Governor Newsom: Support Legislature’s Plan to Protect Abused Children & Seniors
The future of our most vulnerable is in your hands

Blog post Frank J. Mecca, CWDA Executive Director

When the pandemic-induced recession and plunging revenues nationwide began to signal enormous budget holes for state and local government, CWDA called on California leaders to pay special attention to the two populations most at risk of falling through the cracks: abused and neglected children and older adults. Today, we report with gratitude that the Senate and Assembly listened. Their joint budget plan, released this week, includes $1 billion to prevent the decimation of vital county programs, including Child Protective Services (CPS) and Adult Protective Services (APS) programs. As final negotiations begin, the lives and well-being of seniors and children who depend on these programs are now in Governor Newsom’s hands.

This unprecedented threat to human services, health, behavioral health and public protection programs comes from a projected $3.4 billion drop in local “realignment” revenues in the current (2019-20) and coming (2020-21) fiscal year. Of this total, $1.4 billion of cuts would fall on county human services programs in the absence of the Legislature’s action.  The CPS and APS lifelines for abused and neglected seniors and youth are at particular risk, due to the way funds are shared among programs. CPS and APS receive a small share – less than a third – of the human services dollars that remain after required entitlement programs are funded. 

If agreed to by the Governor, the Legislature’s plan would stave off the worst outcomes for those children and adults for whom the stay-at-home orders meant a continuation of abuse and neglect, their bruises and hunger hidden behind closed doors. Without the $1 billion state backfill the Senate and Assembly plan provides, counties will be forced to make deep cuts to CPS and APS programs, estimated at 44 percent of the funding spent last year. Cuts this severe would leave fragile children’s and seniors’ lives hanging in the balance. The abuse and neglect that so many are suffering would continue – and get worse.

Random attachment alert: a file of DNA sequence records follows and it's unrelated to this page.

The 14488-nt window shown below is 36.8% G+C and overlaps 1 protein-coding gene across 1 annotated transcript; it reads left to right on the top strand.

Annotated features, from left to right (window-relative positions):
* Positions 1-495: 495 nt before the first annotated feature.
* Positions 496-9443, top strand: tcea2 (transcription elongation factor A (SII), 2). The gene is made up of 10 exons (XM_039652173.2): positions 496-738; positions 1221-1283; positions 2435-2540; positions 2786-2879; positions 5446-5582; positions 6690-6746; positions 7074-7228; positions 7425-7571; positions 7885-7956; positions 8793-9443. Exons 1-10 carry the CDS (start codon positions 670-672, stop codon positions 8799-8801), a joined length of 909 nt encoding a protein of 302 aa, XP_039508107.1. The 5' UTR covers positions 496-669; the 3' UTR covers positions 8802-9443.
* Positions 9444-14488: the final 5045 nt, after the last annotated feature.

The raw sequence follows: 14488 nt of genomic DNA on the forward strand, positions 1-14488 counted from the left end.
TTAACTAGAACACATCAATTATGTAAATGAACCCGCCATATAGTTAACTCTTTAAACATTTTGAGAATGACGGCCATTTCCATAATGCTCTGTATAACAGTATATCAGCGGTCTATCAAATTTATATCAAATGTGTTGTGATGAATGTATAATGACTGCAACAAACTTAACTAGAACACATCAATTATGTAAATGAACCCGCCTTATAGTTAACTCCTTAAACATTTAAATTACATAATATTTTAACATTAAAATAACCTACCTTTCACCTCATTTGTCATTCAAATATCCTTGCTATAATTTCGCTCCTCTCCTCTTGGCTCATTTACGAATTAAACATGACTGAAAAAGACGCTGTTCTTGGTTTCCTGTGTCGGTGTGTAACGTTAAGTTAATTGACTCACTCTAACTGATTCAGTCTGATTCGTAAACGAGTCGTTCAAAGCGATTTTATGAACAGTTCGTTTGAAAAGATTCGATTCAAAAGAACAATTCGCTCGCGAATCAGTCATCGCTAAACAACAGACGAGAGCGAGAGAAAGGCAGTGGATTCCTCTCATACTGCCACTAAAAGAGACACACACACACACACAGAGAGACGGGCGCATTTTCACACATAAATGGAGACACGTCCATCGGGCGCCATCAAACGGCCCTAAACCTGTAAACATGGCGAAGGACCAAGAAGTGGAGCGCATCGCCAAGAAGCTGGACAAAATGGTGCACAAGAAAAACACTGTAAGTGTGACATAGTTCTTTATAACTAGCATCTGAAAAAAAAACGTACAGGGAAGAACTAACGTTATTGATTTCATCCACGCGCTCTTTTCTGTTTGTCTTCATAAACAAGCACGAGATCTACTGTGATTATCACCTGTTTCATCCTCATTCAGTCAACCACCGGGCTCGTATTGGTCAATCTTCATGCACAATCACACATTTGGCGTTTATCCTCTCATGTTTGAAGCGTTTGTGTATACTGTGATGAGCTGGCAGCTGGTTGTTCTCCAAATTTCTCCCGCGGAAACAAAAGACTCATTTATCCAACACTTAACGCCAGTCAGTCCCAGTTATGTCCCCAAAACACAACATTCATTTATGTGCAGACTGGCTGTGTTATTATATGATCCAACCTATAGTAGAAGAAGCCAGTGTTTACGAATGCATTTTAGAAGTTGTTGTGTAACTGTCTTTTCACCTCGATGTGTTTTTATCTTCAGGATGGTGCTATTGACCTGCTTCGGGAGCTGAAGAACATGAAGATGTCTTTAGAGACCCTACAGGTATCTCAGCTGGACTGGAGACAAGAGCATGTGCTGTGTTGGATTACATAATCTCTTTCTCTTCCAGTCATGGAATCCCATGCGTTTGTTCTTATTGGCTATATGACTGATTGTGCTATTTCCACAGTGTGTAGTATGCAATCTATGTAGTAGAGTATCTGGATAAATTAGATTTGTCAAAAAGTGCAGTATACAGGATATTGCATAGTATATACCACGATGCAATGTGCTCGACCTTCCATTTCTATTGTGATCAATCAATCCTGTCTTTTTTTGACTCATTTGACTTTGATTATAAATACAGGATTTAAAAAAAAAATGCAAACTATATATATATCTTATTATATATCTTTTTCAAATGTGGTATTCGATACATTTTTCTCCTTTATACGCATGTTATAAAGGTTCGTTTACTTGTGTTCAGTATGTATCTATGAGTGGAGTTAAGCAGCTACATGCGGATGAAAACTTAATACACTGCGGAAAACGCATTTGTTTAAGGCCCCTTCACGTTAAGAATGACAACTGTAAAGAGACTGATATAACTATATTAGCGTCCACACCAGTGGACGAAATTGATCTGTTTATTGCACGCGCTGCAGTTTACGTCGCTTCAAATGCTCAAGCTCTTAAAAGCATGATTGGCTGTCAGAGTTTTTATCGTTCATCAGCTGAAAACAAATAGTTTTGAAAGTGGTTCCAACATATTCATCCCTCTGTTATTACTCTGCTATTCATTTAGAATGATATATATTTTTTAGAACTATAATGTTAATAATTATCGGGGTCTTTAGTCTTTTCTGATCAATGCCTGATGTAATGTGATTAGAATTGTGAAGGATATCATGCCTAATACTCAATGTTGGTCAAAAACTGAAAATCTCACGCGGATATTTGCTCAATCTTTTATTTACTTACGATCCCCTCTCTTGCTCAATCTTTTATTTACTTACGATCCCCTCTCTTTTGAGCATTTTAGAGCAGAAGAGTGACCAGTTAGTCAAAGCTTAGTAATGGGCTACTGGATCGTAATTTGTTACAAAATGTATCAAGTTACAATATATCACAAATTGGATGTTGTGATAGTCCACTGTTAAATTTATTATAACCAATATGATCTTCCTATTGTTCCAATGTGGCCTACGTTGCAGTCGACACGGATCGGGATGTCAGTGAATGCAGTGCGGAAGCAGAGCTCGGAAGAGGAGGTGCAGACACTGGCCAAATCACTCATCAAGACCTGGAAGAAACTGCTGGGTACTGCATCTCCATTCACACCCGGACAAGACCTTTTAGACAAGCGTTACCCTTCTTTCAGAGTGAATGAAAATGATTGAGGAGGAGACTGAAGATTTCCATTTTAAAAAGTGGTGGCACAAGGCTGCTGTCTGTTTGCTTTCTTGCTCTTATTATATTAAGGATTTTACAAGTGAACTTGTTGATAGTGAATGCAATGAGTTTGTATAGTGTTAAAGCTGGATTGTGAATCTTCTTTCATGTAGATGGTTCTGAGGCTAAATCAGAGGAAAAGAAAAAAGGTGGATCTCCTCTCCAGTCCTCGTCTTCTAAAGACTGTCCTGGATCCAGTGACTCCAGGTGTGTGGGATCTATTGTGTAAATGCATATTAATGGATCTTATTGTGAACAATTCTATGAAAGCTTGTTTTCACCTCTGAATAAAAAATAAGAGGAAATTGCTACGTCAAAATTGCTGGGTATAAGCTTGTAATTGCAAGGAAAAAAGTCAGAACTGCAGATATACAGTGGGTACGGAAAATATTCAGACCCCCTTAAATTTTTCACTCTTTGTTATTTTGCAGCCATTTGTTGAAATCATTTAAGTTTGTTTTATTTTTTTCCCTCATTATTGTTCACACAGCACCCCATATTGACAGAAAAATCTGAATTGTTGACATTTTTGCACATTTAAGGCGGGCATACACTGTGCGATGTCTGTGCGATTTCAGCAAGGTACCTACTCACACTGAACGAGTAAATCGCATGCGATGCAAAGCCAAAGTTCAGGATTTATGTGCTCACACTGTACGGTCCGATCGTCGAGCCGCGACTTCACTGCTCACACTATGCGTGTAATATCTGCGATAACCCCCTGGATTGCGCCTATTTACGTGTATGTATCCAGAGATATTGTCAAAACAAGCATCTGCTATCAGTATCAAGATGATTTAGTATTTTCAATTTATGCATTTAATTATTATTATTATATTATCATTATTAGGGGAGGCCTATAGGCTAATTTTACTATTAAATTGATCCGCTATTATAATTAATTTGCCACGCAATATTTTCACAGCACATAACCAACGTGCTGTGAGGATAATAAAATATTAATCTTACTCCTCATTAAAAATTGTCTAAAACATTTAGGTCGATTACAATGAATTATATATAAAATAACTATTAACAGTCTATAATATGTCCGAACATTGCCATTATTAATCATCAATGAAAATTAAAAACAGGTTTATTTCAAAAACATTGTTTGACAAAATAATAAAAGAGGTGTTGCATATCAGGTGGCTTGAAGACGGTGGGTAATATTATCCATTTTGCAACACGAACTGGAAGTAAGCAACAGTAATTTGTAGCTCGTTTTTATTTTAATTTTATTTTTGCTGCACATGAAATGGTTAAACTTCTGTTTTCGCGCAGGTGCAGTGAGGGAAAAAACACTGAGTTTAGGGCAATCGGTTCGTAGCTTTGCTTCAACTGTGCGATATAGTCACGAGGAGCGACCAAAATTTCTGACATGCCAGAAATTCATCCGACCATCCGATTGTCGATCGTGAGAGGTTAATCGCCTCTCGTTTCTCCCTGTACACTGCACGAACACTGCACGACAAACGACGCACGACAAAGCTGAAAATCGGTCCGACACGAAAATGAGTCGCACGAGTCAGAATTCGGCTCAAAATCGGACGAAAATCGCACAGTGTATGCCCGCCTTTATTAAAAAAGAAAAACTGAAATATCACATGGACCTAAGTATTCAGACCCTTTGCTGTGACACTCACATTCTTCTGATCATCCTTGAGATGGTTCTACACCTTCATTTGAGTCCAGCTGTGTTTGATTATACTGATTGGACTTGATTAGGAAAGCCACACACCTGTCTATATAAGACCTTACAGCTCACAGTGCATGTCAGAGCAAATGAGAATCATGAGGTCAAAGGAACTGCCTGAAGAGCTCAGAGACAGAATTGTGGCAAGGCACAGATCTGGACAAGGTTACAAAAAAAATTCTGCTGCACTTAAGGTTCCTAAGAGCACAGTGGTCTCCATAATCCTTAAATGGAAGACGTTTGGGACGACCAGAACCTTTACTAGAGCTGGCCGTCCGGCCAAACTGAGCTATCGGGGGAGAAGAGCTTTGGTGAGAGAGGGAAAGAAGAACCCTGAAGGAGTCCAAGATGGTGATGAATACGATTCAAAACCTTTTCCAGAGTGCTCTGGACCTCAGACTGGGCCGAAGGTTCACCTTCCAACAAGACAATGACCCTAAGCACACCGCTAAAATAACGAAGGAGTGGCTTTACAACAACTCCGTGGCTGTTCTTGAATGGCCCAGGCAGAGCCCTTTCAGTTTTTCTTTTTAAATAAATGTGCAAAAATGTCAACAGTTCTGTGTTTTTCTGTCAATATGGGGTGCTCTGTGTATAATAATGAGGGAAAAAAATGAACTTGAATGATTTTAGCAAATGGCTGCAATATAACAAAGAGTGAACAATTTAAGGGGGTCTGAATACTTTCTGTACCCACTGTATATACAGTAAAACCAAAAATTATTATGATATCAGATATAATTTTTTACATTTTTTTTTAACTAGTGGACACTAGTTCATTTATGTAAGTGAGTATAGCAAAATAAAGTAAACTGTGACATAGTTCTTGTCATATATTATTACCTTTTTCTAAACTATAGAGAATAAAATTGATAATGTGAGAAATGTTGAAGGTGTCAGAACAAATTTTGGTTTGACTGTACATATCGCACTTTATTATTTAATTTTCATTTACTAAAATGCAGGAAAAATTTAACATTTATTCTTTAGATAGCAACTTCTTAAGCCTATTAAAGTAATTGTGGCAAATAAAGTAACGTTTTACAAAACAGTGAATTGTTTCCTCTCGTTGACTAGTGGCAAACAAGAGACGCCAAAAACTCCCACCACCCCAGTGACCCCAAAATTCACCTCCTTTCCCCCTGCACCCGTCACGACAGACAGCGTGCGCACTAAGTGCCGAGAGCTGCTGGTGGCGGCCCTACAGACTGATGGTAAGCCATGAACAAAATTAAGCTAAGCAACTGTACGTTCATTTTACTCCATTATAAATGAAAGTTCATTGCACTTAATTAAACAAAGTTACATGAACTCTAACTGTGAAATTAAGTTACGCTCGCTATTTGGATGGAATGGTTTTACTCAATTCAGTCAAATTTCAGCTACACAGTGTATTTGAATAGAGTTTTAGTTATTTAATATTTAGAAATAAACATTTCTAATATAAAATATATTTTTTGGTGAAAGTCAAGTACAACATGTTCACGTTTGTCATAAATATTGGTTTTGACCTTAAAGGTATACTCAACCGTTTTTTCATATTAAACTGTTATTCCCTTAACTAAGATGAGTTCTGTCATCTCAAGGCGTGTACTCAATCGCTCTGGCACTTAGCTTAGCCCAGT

The consequences of these bone-deep cuts would be life-altering and life-threatening:

  • Putting Lives at Risk: Social workers are often the only lifeline for hungry or sick seniors who’ve suffered abuse and neglect.  In place of 24/7 county response to calls for help, many injured, sick or hungry seniors would wait far longer for a social worker to help them escape abuse and connect them with nutrition support or health care – help that may come too late to save their lives.  
  • Increasing Older Adult Homelessness: Slower response times for seniors who are victims of financial abuse will make recovery of their assets harder, even impossible. We’ll see more older, low-income adults – already at extreme risk for homelessness – in our shelters and our streets.
  • Delaying Response to Abuse Reports: First responders – law enforcement, doctors, nurses, school teachers and others who are “mandated” reporters of abuse and neglect – will not be able to rely upon APS and CPS social workers to respond when they suspect a child or senior is being abused or neglected. 
  • Requiring Unsafely High Caseloads: Counties would be forced eliminate hundreds of front-line social workers, who are specially trained to respond to reports of abuse, neglect and exploitation and to protect vulnerable children and seniors.  Caseloads for remaining staff would increase significantly. Stretched far too thin, the amount of time a social worker could spend assessing each child or adult for signs of abuse and connecting them with care would be further diminished.  

Even as COVID-19 takes its most deadly toll on the oldest Californians, cuts of the magnitude proposed in the Governor’s May Revision put our aging population at even greater risk of injury and death.  As our population ages, so too does the risk of abuse and neglect for seniors with cognitive issues like dementia and Alzheimer’s, calling for more, not fewer, social workers dedicated to working with families and physicians to help seniors age safely.

At the same time, massive layoffs and school closures forced by COVID-19 have put more families in crisis and placed more children in dangerous situations.  Cutting emergency response workers will jeopardize children’s lives, family unity and could result in more children unnecessarily placed in foster care.

Facing one of the worst budget shortfalls in history, the Legislature made painful choices to arrive at the joint Senate/Assembly proposal.  Even with vital lines of safety for youth and older adults preserved, deep cuts to health, behavioral health and other human services programs – which Californians will rely on to help speed recovery from the recession – still will cause significant pain and will fall the hardest on Californians already struggling the most.  

In reviewing this budget, Governor Newsom should follow the lead of the Senators and Assembly Members who stood by their most solemn duty: protecting abused and neglected children for whom the state has legal responsibility, and the older Californians who are counting on California to be their safety net when they face injury, neglect and exploitation. We urge the Governor to accept the proposed $1 billion backfill to county realignment funds as a part of the final budget agreement.